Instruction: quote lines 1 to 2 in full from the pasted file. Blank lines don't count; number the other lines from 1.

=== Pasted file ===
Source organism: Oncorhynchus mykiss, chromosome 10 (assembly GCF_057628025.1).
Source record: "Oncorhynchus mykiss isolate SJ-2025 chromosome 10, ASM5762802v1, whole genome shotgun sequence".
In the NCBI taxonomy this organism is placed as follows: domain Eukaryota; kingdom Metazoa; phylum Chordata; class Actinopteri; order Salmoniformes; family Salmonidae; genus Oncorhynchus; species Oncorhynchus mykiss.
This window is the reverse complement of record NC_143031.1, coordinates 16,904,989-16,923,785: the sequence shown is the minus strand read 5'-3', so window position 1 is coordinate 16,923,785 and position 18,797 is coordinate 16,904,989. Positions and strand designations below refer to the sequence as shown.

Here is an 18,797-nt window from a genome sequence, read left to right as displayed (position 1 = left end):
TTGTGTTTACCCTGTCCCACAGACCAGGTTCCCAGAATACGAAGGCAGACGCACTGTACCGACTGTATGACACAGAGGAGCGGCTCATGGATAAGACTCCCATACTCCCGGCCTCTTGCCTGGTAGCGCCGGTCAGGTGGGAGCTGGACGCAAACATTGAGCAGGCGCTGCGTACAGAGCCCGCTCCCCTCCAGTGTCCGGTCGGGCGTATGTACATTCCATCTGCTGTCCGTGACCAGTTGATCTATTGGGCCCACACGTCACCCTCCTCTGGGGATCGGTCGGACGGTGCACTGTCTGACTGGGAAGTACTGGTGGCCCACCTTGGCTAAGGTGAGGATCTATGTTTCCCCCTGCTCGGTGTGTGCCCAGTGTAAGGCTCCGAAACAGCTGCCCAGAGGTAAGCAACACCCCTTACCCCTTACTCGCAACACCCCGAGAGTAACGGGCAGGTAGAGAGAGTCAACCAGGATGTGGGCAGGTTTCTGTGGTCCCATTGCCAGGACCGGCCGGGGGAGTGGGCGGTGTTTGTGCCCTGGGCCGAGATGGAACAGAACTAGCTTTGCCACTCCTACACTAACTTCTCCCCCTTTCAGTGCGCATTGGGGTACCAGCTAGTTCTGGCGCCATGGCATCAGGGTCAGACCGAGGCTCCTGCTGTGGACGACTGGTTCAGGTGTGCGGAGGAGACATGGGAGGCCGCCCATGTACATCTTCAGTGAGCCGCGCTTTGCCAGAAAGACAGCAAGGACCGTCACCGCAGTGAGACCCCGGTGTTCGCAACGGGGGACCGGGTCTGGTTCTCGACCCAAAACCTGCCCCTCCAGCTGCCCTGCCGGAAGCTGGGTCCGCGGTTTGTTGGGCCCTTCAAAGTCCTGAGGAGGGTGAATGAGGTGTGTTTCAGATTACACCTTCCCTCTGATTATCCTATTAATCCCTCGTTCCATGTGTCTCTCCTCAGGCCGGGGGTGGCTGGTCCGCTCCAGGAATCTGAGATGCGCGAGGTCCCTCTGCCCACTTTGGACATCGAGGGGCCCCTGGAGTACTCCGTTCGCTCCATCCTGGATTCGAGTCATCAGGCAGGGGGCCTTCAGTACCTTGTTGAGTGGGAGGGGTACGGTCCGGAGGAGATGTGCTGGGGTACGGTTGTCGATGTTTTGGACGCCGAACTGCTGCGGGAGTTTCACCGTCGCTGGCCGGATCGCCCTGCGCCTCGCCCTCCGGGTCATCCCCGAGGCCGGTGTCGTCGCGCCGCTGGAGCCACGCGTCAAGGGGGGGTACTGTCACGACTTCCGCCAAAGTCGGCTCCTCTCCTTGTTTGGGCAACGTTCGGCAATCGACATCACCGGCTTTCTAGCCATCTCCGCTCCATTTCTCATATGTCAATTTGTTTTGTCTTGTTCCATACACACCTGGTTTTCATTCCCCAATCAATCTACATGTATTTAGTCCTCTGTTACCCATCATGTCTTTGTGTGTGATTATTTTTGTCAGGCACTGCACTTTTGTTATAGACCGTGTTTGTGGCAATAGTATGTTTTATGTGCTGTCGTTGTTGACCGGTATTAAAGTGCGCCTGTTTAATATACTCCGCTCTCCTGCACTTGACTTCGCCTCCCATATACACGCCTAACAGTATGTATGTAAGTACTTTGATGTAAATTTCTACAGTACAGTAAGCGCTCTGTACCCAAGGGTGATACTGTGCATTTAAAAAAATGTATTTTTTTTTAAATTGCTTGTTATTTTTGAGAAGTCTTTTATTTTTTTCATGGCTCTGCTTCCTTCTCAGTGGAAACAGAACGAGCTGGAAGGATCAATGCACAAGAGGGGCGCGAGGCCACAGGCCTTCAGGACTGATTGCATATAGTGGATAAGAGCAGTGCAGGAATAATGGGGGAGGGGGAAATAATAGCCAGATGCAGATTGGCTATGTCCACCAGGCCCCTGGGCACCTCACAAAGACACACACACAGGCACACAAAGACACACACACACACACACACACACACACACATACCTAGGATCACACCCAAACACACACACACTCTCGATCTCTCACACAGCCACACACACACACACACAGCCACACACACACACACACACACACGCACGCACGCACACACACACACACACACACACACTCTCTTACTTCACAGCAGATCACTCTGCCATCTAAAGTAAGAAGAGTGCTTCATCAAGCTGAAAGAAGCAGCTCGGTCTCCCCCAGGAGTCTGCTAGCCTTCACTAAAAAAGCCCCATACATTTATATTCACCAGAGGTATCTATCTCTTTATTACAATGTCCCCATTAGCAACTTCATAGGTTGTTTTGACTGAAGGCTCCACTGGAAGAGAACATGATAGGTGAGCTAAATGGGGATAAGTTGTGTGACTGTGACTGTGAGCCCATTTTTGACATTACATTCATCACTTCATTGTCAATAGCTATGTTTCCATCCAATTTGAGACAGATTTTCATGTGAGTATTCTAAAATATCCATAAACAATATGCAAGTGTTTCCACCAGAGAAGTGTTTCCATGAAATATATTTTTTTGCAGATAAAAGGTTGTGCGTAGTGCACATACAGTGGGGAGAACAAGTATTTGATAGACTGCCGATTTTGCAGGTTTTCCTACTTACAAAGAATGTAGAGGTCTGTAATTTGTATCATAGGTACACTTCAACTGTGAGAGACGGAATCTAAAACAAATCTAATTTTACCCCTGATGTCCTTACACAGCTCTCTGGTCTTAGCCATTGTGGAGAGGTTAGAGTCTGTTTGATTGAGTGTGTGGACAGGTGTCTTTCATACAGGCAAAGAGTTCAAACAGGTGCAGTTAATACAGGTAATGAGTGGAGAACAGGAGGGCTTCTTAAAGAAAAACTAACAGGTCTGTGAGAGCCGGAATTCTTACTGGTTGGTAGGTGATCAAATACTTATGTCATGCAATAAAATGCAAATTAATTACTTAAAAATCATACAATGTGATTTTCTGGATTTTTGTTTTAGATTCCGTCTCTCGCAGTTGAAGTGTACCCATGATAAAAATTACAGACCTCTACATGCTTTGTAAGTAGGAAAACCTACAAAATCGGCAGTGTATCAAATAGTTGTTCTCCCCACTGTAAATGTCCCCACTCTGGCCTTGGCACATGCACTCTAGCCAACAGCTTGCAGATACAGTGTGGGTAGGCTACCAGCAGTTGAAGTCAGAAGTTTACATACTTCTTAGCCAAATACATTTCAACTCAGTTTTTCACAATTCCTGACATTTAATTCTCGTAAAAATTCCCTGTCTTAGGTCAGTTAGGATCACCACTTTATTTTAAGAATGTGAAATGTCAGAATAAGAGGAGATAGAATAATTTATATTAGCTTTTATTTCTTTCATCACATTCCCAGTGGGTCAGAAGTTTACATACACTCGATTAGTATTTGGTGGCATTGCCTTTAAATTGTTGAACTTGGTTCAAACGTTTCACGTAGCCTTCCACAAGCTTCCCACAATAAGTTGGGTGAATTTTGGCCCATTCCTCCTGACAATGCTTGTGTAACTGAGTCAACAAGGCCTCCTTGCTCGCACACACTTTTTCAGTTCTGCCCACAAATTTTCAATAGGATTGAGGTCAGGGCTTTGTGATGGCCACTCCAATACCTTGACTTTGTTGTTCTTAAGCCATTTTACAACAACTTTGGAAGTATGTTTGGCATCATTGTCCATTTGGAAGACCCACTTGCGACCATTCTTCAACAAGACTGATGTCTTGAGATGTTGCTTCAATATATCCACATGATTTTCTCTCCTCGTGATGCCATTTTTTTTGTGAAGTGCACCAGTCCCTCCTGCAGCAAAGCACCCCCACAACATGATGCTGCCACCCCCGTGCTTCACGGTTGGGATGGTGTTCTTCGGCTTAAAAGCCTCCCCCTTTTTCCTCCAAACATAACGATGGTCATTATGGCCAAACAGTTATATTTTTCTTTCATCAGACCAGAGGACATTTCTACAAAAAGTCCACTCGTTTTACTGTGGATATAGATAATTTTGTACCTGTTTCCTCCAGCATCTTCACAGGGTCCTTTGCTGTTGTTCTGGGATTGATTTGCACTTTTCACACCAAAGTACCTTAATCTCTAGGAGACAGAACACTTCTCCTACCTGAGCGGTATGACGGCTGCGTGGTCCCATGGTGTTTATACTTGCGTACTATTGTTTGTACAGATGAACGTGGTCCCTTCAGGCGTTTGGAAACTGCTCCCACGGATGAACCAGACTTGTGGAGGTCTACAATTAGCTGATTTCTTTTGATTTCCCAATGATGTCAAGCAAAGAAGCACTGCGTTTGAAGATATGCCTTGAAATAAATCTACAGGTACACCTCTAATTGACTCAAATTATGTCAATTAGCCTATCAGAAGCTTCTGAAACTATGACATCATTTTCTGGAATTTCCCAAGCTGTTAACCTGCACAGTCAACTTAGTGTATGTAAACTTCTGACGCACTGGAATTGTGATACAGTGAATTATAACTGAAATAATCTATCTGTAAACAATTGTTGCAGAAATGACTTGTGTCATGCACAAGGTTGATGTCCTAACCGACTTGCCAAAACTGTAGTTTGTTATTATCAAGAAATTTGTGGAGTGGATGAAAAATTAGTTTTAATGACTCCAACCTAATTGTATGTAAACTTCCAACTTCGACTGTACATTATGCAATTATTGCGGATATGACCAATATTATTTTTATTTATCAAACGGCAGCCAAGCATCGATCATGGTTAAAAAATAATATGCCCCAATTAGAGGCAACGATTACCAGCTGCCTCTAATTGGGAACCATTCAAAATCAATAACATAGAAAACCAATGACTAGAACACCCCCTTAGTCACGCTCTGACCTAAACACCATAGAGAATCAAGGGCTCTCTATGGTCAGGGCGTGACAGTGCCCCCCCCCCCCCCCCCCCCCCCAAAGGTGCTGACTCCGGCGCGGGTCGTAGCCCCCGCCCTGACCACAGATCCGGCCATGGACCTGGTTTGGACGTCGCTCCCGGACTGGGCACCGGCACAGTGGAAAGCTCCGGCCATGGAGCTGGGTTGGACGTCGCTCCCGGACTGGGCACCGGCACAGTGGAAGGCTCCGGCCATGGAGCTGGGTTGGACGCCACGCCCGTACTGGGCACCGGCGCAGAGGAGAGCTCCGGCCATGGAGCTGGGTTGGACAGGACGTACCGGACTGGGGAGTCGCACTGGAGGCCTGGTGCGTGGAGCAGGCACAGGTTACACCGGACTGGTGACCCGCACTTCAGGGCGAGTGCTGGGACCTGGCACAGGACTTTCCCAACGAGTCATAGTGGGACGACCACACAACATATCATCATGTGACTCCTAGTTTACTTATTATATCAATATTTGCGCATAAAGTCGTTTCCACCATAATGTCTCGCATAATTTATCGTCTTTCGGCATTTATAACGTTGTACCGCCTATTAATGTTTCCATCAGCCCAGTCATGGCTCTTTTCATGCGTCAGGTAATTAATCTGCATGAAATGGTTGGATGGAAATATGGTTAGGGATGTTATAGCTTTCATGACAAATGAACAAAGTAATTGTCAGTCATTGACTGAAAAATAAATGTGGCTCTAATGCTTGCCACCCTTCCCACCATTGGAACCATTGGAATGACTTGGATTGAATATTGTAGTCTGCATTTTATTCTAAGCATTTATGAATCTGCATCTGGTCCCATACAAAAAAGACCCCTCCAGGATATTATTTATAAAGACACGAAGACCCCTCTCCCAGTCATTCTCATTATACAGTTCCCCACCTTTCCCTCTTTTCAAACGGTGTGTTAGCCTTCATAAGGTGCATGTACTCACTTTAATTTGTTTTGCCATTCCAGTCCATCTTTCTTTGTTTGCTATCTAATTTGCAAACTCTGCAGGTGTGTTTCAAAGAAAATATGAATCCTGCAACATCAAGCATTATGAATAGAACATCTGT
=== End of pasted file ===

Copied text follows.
Source organism: Oncorhynchus mykiss, chromosome 10 (assembly GCF_057628025.1).
Source record: "Oncorhynchus mykiss isolate SJ-2025 chromosome 10, ASM5762802v1, whole genome shotgun sequence".